If your bookcase (i.e. Hard Drive) becomes too full, bad things can happen. Not only does it take the CPU a bit longer to pull the book from the shelf, having too many books on the shelf can cause it to collapse, in which case the Librarian must come over and attempt to recover the books and put them in their proper order. While they do this, you can't accomplish anything and are left waiting. Sometimes you even have to pay a "fine..." That's why I always state that Hard Drives are not dumping grounds. You can't keep piling items on the bookshelf without any sort of repercussion. Sooner or later a full hard drive, or in this example a bookshelf, will crash.


Now I'm sure if you have made it this far, you are wondering how cache memory fits in this example. Cache Memory (or Swap Files, Scratch Disks, etc.) is an area on the bookshelf that is next to the table. This bookshelf can be the one you pulled the book from, or another bookshelf located in the library, usually one close-by to the table. You are allowed to temporarily put your books that you want to use on the empty shelf from the table. You don't want to close the book, you just need a "helping spot" in order to complete your task(s). But you have to keep getting up and walking over to that bookshelf to read that book, even if it's only a few feet away. It takes longer doing it this way, but it's a way to supplement the lack of space on the table. So cache memory is an area on the hard drive that is utilized or treated as RAM. That is why if you have a "Full Bookcase," you won't have much space left-over for cache files. That is why Bridge or Photoshop complain about not having enough room for their Scratch Disk.

Make sense?

When this bookcase gets really full and disorganized, Photoshop complains that there is something wrong with the Scratch Disk. It just does not have room on the bookshelf to work properly and is asking for more resources/space. Remember, the rules say everything MUST be neat and tidy. What PS is asking is for you to clean off that shelf and put things back to where they were, or throw them away if they aren't needed. So yes, adding more RAM to your computer WILL make things faster and work better. You WILL NOT "lose" anything on your HD by adding or replacing your RAM. The main benefit is your CPU doesn't sweat as much and your computer "breathes" easier. Currently, it's good to have a MINIMUM OF 16GB these days, with 32GB-64GB being preferred. If you have the ability and funds to max out your RAM to 32GB or even 64GB, go for it. There is no such thing as "Too Much RAM" or "Too Much Hard Drive Space." More is better.

Now here is the one caveat: The Operating System. A 32-Bit OS, like really older versions of Windows:  XP, Vista & some versions of Windows 7, will only "see" RAM up to 4GB, EVEN IF the motherboard in your computer supports more. In reality, a 32-Bit Windows system will usually only show 3.5GB on a 4GB system. Things get a little weird in the 32-bit world with larger HD's and larger RAM pools to use.  Fortunately in 2019, this isn't as big of an issue since most, if not all, current operating systems are 64-bit based.  With a 64-Bit Operating System, you can increase your RAM to 32GB with no problems. If fact, Windows 10 Home 64-bit supports 128GB of RAM and the Windows 10 Pro Versions support up to 2 Terabytes of RAM!!! But we are a long way from that number. By then, I have a feeling a 128-Bit OS will be the new "norm" and the ability to go even higher than 2 Terabytes will be supported.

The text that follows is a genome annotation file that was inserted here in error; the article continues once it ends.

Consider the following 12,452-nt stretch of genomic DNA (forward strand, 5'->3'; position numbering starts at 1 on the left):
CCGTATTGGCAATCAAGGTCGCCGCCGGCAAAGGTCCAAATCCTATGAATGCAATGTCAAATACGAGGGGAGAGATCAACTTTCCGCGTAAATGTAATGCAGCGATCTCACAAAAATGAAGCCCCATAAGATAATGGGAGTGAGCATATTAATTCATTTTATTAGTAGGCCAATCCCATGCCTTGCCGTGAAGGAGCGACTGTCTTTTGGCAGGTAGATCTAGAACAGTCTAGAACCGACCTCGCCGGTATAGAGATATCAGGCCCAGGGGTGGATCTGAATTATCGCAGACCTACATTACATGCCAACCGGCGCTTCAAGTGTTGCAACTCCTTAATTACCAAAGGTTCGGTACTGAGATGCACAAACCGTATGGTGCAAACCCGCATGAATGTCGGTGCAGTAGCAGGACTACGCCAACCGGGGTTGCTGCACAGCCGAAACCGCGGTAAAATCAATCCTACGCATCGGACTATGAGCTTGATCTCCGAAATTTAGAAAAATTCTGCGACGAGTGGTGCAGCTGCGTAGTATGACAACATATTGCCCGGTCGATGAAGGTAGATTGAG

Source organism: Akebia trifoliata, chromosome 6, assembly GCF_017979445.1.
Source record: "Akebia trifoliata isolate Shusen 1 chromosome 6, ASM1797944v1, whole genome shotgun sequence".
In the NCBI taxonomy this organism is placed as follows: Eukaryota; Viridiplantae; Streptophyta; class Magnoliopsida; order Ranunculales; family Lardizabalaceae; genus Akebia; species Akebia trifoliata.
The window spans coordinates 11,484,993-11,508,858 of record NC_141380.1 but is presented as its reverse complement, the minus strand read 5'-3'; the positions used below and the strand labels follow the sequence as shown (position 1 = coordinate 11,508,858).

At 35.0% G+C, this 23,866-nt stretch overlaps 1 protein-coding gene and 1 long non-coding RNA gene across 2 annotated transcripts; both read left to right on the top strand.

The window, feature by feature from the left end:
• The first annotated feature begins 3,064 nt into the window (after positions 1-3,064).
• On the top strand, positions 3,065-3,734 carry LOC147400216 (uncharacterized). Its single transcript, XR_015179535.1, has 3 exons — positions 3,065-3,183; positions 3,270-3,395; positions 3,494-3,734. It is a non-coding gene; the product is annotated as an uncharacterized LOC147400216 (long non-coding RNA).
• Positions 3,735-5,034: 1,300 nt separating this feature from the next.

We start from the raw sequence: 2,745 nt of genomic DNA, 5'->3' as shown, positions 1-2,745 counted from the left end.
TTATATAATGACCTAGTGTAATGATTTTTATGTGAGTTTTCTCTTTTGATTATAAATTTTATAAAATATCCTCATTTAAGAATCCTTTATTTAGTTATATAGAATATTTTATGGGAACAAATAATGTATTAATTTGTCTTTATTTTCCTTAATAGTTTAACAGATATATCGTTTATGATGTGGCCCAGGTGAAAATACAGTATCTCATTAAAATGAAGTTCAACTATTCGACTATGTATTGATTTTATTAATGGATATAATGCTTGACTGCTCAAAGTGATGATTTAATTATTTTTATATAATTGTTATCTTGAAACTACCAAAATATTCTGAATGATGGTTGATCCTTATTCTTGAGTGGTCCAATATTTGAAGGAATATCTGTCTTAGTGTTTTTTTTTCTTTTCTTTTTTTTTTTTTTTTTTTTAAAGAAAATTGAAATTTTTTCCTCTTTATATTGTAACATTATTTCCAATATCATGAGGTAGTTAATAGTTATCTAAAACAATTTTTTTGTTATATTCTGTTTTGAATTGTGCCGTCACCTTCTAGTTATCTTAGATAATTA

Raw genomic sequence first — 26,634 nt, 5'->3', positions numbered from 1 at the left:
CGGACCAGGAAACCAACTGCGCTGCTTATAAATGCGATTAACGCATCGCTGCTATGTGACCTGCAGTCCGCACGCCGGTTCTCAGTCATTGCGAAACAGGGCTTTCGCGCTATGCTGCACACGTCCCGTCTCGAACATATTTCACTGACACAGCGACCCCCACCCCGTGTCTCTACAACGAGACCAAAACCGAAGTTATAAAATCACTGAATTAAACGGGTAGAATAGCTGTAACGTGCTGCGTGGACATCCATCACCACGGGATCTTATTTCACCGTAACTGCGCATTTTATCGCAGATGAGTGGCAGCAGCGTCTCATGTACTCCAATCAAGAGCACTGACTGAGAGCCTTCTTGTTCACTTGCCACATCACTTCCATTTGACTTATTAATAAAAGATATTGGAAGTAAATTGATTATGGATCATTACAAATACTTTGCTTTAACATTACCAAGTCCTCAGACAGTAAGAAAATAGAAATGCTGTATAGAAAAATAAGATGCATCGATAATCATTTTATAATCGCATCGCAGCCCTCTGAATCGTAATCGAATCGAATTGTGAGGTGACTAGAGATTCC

"OK, so you have convinced me, I want to add more RAM for my computer..."  Head to Crucial.com and select the "System Scanner" tab. Then click on the "Scan my Computer" button. It will prompt you to download the scanning software. Go ahead and download / run it, it's harmless. After you run their scanning tool, it should take you to a page with your RAM options.

DO NOT PAY ATTENTION TO THE SSD DRIVES IT RECOMMENDS! That topic is for a whole other discussion. I swear, more people focus on that because they are so used to talking about storage space (Hard Drive) and not working memory (RAM.)

But I digress...

If you look at the top left column of the page Crucial takes you to, it will tell you what is currently installed, how much your system can go up to (max-out) and what is in each slot. On the right has it's recommended "kits," again we are aiming for 16GB-32GB these days. Now some computers have a limited number of slots, in which you will have to remove the existing RAM and install larger sticks. Other computers have empty slots in which you get to keep your existing RAM and just add on to it. (Best option.) Sometimes you have to pull the smaller sticks out of the existing slots and add the larger Crucial.com sticks and then put the existing RAM in the empty slots. YMMV. It really depends on your computer.

Bottom Line: Yes!! Upgrade your RAM if you have the funds and ability. Just like Hard Drive Storage Capacity, there is no such thing as "Too Much" RAM.

Link to comment
Share on other sites

This topic is now closed to further replies.
  • Create New...